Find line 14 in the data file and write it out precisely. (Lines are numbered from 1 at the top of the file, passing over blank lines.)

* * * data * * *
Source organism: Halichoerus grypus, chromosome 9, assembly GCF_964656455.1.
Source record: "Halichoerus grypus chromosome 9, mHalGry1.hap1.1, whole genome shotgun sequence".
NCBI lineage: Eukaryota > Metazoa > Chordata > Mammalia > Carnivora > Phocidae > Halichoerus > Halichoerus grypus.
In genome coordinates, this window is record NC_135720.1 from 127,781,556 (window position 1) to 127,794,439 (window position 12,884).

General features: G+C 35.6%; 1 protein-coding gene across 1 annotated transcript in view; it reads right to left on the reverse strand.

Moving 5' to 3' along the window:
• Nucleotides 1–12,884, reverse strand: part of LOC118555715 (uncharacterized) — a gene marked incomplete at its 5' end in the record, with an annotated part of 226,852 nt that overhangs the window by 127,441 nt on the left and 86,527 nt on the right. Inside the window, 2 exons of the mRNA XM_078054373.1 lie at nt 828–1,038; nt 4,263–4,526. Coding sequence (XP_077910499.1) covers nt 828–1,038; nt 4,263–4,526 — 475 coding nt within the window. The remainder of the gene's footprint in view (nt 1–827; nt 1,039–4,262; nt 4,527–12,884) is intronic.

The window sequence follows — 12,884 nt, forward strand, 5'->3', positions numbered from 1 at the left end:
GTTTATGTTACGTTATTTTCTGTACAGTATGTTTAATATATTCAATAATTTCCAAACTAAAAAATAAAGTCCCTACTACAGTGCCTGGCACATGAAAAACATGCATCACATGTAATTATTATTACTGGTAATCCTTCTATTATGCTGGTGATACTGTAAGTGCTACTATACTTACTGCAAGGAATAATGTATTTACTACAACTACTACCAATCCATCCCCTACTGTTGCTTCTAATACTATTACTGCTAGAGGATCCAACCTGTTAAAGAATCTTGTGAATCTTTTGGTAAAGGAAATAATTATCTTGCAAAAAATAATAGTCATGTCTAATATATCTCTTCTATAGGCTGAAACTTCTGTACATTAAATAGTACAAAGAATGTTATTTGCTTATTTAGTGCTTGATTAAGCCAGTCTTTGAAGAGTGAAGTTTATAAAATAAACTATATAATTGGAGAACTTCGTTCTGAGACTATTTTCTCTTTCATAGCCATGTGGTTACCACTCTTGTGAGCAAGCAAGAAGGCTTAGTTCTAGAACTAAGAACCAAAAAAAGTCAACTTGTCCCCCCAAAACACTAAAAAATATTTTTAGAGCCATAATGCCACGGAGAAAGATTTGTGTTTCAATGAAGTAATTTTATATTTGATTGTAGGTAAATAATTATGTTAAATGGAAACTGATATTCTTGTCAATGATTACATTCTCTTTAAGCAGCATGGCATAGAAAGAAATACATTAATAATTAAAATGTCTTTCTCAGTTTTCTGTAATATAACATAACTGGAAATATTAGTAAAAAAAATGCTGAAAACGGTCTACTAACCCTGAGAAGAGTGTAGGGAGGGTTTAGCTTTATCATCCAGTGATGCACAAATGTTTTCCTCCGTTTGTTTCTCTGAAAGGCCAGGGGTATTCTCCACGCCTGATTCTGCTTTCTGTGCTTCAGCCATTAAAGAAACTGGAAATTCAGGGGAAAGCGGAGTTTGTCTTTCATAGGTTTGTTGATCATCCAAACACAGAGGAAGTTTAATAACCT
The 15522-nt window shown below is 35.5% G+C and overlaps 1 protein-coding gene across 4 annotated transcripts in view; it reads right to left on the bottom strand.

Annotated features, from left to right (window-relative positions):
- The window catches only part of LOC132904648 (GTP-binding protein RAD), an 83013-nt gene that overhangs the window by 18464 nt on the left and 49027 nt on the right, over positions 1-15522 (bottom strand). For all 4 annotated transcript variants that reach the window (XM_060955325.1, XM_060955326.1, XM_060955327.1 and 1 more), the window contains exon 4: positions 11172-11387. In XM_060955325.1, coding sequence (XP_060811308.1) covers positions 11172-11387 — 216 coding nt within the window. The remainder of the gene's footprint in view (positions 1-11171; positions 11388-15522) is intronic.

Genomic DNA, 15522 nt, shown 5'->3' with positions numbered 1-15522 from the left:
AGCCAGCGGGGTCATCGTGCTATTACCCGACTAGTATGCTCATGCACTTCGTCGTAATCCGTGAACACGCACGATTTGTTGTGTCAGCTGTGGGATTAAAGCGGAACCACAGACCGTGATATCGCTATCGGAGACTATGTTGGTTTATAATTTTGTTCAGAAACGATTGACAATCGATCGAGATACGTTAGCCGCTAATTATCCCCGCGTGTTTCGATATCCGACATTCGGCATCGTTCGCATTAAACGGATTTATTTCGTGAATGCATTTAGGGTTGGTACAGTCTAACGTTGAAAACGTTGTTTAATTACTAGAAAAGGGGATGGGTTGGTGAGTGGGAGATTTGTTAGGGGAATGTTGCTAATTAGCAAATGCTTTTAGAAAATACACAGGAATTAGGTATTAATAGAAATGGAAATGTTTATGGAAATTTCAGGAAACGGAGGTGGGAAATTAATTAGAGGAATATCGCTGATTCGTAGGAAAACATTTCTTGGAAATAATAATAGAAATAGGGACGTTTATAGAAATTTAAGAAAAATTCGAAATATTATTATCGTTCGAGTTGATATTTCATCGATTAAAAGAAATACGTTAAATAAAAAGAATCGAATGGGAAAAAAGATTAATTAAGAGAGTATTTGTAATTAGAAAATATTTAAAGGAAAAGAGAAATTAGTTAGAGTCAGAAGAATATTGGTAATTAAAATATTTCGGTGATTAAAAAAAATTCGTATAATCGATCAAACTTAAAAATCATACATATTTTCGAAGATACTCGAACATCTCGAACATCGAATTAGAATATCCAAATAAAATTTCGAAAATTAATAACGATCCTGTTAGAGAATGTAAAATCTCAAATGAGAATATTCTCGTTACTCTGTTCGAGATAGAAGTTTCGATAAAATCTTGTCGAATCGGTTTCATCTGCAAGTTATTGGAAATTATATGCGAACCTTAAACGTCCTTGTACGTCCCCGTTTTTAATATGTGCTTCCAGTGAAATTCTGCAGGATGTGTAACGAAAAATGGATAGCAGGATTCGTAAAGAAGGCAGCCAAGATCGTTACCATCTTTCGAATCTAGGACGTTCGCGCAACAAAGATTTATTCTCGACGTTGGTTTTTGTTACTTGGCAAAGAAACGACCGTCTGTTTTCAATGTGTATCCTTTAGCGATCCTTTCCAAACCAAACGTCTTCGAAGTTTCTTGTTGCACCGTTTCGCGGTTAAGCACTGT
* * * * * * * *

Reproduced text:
AGCCAGCGGGGTCATCGTGCTATTACCCGACTAGTATGCTCATGCACTTCGTCGTAATCCGTGAACACGCACGATTTGTTGTGTCAGCTGTGGGATTAAAGCGGAACCACAGACCGTGATATCGCTATCGGAGACTATGTTGGTTTATAATTTTGTTCAGAAACGATTGACAATCGATCGAGATACGTTAGCCGCTAATTATCCCCGCGTGTTTCGATATCCGACATTCGGCATCGTTCGCATTAAACGGATTTATTTCGTGAATGCATTTAGGGTTGGTACAGTCTAACGTTGAAAACGTTGTTTAATTACTAGAAAAGGGGATGGGTTGGTGAGTGGGAGATTTGTTAGGGGAATGTTGCTAATTAGCAAATGCTTTTAGAAAATACACAGGAATTAGGTATTAATAGAAATGGAAATGTTTATGGAAATTTCAGGAAACGGAGGTGGGAAATTAATTAGAGGAATATCGCTGATTCGTAGGAAAACATTTCTTGGAAATAATAATAGAAATAGGGACGTTTATAGAAATTTAAGAAAAATTCGAAATATTATTATCGTTCGAGTTGATATTTCATCGATTAAAAGAAATACGTTAAATAAAAAGAATCGAATGGGAAAAAAGATTAATTAAGAGAGTATTTGTAATTAGAAAATATTTAAAGGAAAAGAGAAATTAGTTAGAGTCAGAAGAATATTGGTAATTAAAATATTTCGGTGATTAAAAAAAATTCGTATAATCGATCAAACTTAAAAATCATACATATTTTCGAAGATACTCGAACATCTCGAACATCGAATTAGAATATCCAAATAAAATTTCGAAAATTAATAACGATCCTGTTAGAGAATGTAAAATCTCAAATGAGAATATTCTCGTTACTCTGTTCGAGATAGAAGTTTCGATAAAATCTTGTCGAATCGGTTTCATCTGCAAGTTATTGGAAATTATATGCGAACCTTAAACGTCCTTGTACGTCCCCGTTTTTAATATGTGCTTCCAGTGAAATTCTGCAGGATGTGTAACGAAAAATGGATAGCAGGATTCGTAAAGAAGGCAGCCAAGATCGTTACCATCTTTCGAATCTAGGACGTTCGCGCAACAAAGATTTATTCTCGACGTTGGTTTTTGTTACTTGGCAAAGAAACGACCGTCTGTTTTCAATGTGTATCCTTTAGCGATCCTTTCCAAACCAAACGTCTTCGAAGTTTCTTGTTGCACCGTTTCGCGGTTAAGCACTGT